Financial health is critically important to your success as a McDonald’s Owner. To help you measure your financial health, we’re doing a series of articles on the McDonald’s financial standard ratios, what they entail and how to improve them.
If you missed them, check our prior articles Your Next McDonald’s Ratio: Estimated Net Equity Percentage, Understanding and Managing Financial Ratios for McDonald’s Franchisees, An Important Metric for Franchisees: Trailing Twelve-Month Liability Turnover and Cash Flow Coverage Ratio: The Most Popular McDonald’s Ratio.
As mentioned in our previous articles in this series, the Financial Standard has three measures.
We talked in great length in previous articles about the Financial Viability Standard and its three components. The other two standards are: submits timely and accurate financial statements and pays McDonald’s and others on time.
- Submits timely and accurate financial statements: This requirement generally suggests using a CPA that is familiar with McDonald’s accounting and systems for uploading financial information. All operators are required to submit financial statements and loan information via WebFFS for each month by the 25th of the following month. For example, July financial statements and Debt Summary are due by August 25th. There is a compliance report that allows you to monitor your financial statement submission and compliance. The report is on WebFFS and includes information for the past 12 months.
- Pays McDonald’s and others on time: This requirement is pretty self explanatory. To facilitate this process, you can review your iReceivables account to see McDonalds invoices, pay McDonald’s invoices and manage banking information. Invoices for rent, service fees, and other McDonald’s related charges are all handled through iReceivables.
Other Financial Considerations
Employer Retention Tax Credit (ERTC) and Impact on Cash Flow Coverage Ratio
Based on McDonald’s reporting requirements, ERTCs need to be reported in the non-operating G&A section when submitting your WebFFS financial statement. As a result, the ERTC funds do not increase your cash flow before debt service, resulting in the amount being omitted from cash flow from restaurant operations.
However, since receipt of ERTC is a taxable event, additional monies will be taken from the business to satisfy this additional tax liability. In most cases a significant reduction in the CFCR will be the result. McDonald’s Corporation addresses a similar situation in its Business Review FAQ #4:
How does a non‐operating and/or non‐recurring event affect an organization’s financial viability measurements?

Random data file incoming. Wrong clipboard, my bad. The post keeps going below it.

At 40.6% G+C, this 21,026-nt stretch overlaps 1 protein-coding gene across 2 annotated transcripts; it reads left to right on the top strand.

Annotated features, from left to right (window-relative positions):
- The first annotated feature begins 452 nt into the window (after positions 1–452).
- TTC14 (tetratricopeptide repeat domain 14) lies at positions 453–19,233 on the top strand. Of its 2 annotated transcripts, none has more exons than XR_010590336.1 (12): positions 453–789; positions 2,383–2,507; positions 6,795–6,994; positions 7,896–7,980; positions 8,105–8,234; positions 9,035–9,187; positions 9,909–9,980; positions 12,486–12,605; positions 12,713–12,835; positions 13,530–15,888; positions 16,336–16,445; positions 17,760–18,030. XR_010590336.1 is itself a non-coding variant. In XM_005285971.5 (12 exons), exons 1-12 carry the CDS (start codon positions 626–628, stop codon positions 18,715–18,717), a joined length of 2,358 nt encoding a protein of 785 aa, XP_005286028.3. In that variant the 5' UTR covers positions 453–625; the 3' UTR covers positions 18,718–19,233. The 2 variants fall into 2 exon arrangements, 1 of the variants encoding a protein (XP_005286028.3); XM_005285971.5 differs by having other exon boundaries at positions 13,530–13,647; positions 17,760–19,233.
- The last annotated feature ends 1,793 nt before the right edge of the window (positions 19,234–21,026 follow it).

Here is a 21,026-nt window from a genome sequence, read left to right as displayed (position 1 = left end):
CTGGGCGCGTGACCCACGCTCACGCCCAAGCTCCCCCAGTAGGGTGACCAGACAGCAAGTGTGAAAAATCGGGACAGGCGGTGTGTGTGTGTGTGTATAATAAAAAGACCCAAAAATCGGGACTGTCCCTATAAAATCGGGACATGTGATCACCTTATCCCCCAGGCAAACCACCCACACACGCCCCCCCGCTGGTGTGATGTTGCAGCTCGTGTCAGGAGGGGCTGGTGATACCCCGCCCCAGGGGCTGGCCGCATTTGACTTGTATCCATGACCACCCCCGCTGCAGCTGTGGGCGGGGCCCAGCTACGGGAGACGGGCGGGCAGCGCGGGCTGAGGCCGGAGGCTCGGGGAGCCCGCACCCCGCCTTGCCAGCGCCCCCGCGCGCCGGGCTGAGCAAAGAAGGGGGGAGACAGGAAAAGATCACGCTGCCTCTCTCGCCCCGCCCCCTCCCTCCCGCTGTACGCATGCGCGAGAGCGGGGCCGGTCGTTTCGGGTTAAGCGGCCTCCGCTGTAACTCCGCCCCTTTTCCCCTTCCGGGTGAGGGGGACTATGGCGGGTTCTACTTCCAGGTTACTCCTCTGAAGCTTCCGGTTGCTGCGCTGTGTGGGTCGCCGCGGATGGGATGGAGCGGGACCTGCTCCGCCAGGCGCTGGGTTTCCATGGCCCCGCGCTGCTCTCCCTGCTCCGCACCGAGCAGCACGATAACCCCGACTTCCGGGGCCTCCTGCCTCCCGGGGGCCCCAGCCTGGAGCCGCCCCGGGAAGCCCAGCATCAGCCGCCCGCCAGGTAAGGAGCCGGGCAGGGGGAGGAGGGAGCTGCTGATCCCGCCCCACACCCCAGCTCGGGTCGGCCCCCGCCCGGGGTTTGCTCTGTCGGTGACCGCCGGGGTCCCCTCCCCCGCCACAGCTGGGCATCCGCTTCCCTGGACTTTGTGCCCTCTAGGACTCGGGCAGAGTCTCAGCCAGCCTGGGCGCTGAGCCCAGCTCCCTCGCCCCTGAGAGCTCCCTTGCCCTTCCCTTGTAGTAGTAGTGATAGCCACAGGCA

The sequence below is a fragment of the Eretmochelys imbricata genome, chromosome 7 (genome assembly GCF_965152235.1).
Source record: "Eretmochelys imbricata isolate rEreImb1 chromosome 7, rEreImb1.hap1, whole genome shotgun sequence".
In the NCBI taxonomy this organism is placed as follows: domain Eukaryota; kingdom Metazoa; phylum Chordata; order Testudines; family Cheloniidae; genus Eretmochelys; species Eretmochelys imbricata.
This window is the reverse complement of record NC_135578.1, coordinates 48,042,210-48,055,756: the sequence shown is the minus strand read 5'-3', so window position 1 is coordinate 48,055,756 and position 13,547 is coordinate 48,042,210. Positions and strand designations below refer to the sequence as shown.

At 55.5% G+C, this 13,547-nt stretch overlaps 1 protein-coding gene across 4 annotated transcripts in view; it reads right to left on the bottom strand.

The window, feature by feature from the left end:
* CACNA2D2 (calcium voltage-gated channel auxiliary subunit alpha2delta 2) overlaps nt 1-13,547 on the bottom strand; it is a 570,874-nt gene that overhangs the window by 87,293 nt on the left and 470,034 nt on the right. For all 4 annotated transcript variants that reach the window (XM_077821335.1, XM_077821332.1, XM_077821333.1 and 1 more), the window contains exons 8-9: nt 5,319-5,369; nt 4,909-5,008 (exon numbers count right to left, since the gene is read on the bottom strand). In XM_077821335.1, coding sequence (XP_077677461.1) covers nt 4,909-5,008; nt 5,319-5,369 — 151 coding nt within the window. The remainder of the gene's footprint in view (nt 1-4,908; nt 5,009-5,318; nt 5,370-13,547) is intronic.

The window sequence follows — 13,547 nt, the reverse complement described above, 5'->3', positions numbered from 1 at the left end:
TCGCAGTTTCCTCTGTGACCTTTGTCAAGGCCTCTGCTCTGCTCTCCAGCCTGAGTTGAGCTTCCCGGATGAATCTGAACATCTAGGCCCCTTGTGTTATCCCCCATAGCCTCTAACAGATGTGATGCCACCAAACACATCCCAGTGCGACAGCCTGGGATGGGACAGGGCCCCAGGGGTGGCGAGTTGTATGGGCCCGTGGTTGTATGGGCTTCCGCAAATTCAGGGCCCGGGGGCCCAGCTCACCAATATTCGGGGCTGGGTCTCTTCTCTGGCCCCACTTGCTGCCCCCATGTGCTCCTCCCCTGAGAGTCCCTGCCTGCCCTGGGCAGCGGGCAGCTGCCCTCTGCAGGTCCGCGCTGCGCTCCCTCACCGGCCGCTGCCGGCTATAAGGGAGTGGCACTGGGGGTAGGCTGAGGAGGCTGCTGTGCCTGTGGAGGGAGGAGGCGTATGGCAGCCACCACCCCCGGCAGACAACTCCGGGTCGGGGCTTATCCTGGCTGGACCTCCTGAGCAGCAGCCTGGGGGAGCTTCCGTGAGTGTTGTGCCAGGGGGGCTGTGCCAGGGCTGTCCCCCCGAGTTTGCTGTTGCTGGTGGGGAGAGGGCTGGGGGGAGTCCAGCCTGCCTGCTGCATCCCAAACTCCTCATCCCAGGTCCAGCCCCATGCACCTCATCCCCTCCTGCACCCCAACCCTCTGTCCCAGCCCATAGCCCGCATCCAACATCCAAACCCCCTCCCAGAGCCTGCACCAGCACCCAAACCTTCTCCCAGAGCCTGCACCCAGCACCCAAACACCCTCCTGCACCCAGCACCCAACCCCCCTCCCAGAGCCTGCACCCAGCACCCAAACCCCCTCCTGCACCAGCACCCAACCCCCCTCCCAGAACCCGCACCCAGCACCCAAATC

All business transactions should be recorded in accordance with GAAP and reflected on the financial statements appropriately. Any transactions or non‐recurring events will be evaluated by McDonald’s as part of the financial viability assessment where the transaction alters the overall financial condition of the organization.
For example, in situations such as a sale of restaurant(s) where a significant amount of cash may come into the business and then be subsequently drawn out, the draw may be excluded from the CFCR calculation for purposes of reviewing financial viability.
In addition, McDonald’s has indicated in its correspondence to Owners that consideration will be given to the PPP/ERTC funds as an offset to withdrawals as they have done in the past for other non-recurring withdrawals such as for restaurant sales. This treatment will offset the previously mentioned tax draw and, therefore, adjust the Owner's FVA to reflect restaurant operating activity only.
Things to consider in planning for the future with your FVA:
As you begin to plan for the new year, some items to consider:
- As interest-only periods expire, you debt service increases without you incurring additional debt. As a result, your CFCR will be negatively impacted.
- Develop a strategy to distribute excess cash/working capital or amounts needed to minimize your CFCR impact.
As we stated in the first article of this series, these standards not only provide a historical perspective of your business qualities but should also be used as planning tools to assess the viability of the future plans of your business.
They can and should be used annually when planning for income taken and whenever planning for succession, major reinvestments or significant personal cash needs. Planning coupled with these standards not only satisfies McDonald’s financial criteria but is also sound business practice.
Concannon Miller’s clients receive full FVA reports every month so that they are always up to date on their financial viability standing. Are you looking to be better informed? Contact us to find out more.